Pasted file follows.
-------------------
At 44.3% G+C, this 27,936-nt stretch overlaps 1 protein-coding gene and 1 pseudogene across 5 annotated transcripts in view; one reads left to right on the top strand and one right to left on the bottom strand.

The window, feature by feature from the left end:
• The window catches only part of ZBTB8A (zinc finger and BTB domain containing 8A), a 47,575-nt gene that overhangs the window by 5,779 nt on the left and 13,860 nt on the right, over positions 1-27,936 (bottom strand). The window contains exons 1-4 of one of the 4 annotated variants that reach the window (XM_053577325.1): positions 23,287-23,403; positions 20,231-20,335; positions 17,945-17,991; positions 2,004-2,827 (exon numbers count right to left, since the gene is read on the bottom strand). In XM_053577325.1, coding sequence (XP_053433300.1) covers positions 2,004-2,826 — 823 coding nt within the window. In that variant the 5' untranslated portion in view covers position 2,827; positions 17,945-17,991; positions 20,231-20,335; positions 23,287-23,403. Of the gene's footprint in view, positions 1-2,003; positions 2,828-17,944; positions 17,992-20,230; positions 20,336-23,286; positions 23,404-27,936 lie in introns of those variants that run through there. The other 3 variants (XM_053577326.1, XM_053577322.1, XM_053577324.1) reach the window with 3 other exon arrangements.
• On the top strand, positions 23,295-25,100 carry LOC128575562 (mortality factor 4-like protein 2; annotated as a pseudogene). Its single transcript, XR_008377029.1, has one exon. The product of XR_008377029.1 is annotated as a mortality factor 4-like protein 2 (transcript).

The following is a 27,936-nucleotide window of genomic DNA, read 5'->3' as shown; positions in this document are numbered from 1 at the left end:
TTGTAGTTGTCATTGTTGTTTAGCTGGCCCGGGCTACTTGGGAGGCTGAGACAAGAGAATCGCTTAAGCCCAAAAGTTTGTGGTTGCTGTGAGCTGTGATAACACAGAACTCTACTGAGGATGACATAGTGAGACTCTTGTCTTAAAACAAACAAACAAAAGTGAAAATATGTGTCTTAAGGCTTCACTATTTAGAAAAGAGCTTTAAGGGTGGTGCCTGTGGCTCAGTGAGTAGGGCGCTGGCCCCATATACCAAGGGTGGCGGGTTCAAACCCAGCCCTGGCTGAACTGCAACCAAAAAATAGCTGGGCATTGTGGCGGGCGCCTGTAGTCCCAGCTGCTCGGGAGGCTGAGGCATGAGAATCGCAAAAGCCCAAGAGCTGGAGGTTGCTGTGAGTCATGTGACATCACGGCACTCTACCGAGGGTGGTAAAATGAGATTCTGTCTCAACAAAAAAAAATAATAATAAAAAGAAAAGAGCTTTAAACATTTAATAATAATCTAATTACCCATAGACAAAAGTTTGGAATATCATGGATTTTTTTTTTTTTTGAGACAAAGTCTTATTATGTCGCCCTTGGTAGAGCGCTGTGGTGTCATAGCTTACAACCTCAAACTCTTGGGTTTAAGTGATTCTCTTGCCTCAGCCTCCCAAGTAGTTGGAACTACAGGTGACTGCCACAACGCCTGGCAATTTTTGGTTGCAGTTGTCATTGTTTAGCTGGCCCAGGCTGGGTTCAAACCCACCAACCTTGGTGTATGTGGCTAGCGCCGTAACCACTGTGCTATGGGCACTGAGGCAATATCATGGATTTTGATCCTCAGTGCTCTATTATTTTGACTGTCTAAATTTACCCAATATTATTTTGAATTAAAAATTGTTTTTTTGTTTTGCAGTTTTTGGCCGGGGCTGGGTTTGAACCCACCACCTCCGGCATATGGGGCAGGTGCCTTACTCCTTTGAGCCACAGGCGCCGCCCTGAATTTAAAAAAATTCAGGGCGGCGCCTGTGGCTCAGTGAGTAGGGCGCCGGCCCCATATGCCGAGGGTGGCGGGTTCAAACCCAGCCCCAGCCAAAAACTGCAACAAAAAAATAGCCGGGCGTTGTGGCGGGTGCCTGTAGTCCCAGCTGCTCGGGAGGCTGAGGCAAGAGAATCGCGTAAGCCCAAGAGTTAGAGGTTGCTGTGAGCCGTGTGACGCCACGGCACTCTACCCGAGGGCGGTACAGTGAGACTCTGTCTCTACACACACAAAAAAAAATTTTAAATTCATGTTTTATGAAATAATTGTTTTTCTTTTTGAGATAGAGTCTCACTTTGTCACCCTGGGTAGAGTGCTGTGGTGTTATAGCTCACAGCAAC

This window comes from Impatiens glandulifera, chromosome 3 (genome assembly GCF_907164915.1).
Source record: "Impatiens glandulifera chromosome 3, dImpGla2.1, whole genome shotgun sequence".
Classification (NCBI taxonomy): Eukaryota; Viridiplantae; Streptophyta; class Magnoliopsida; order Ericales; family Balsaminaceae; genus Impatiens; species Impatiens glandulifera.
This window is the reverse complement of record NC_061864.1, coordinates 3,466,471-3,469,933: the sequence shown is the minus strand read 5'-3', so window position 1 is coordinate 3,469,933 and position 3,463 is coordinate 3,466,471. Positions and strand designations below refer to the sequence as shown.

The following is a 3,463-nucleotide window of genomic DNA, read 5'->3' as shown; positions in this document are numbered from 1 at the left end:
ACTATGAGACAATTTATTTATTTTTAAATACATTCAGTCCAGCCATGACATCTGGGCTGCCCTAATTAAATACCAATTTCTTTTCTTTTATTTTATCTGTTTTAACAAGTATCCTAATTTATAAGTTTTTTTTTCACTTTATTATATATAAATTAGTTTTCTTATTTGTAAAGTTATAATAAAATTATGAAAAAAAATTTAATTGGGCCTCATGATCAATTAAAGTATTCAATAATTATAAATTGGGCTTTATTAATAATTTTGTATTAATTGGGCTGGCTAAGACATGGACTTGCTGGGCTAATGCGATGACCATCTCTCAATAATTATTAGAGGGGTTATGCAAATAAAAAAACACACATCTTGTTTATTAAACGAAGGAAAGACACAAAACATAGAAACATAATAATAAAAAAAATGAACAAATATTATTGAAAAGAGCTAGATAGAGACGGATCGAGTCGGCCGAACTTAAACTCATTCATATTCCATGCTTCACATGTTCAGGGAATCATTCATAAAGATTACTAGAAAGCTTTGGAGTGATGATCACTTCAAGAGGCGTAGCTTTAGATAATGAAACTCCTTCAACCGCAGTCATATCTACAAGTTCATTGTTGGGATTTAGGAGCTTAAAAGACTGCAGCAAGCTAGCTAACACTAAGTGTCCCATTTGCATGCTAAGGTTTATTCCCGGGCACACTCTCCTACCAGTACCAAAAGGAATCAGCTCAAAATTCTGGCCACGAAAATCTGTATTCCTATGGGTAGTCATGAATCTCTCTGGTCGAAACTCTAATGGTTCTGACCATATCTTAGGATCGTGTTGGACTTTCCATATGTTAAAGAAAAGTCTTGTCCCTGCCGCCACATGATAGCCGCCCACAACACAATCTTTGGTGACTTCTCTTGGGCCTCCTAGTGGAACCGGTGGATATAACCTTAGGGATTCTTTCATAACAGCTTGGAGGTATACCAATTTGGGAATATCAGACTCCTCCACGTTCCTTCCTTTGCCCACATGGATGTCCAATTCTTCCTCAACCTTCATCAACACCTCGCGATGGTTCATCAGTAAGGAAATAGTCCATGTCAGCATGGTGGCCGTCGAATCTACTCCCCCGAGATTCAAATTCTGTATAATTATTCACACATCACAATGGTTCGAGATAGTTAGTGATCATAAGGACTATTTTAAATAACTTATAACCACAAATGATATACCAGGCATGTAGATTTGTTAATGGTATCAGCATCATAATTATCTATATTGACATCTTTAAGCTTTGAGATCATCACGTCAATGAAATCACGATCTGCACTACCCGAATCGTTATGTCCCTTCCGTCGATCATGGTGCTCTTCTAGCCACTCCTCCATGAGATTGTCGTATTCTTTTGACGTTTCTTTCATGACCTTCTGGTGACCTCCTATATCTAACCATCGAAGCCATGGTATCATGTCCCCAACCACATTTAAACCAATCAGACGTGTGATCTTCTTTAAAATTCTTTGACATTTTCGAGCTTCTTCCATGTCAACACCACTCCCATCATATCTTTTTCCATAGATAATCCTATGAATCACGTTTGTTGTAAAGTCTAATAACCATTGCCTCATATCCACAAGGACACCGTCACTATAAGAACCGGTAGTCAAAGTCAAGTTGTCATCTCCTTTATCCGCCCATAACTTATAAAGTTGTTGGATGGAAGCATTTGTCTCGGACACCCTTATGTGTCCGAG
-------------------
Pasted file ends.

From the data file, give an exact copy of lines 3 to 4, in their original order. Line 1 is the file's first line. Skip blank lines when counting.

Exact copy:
• The window catches only part of ZBTB8A (zinc finger and BTB domain containing 8A), a 47,575-nt gene that overhangs the window by 5,779 nt on the left and 13,860 nt on the right, over positions 1-27,936 (bottom strand). The window contains exons 1-4 of one of the 4 annotated variants that reach the window (XM_053577325.1): positions 23,287-23,403; positions 20,231-20,335; positions 17,945-17,991; positions 2,004-2,827 (exon numbers count right to left, since the gene is read on the bottom strand). In XM_053577325.1, coding sequence (XP_053433300.1) covers positions 2,004-2,826 — 823 coding nt within the window. In that variant the 5' untranslated portion in view covers position 2,827; positions 17,945-17,991; positions 20,231-20,335; positions 23,287-23,403. Of the gene's footprint in view, positions 1-2,003; positions 2,828-17,944; positions 17,992-20,230; positions 20,336-23,286; positions 23,404-27,936 lie in introns of those variants that run through there. The other 3 variants (XM_053577326.1, XM_053577322.1, XM_053577324.1) reach the window with 3 other exon arrangements.
• On the top strand, positions 23,295-25,100 carry LOC128575562 (mortality factor 4-like protein 2; annotated as a pseudogene). Its single transcript, XR_008377029.1, has one exon. The product of XR_008377029.1 is annotated as a mortality factor 4-like protein 2 (transcript).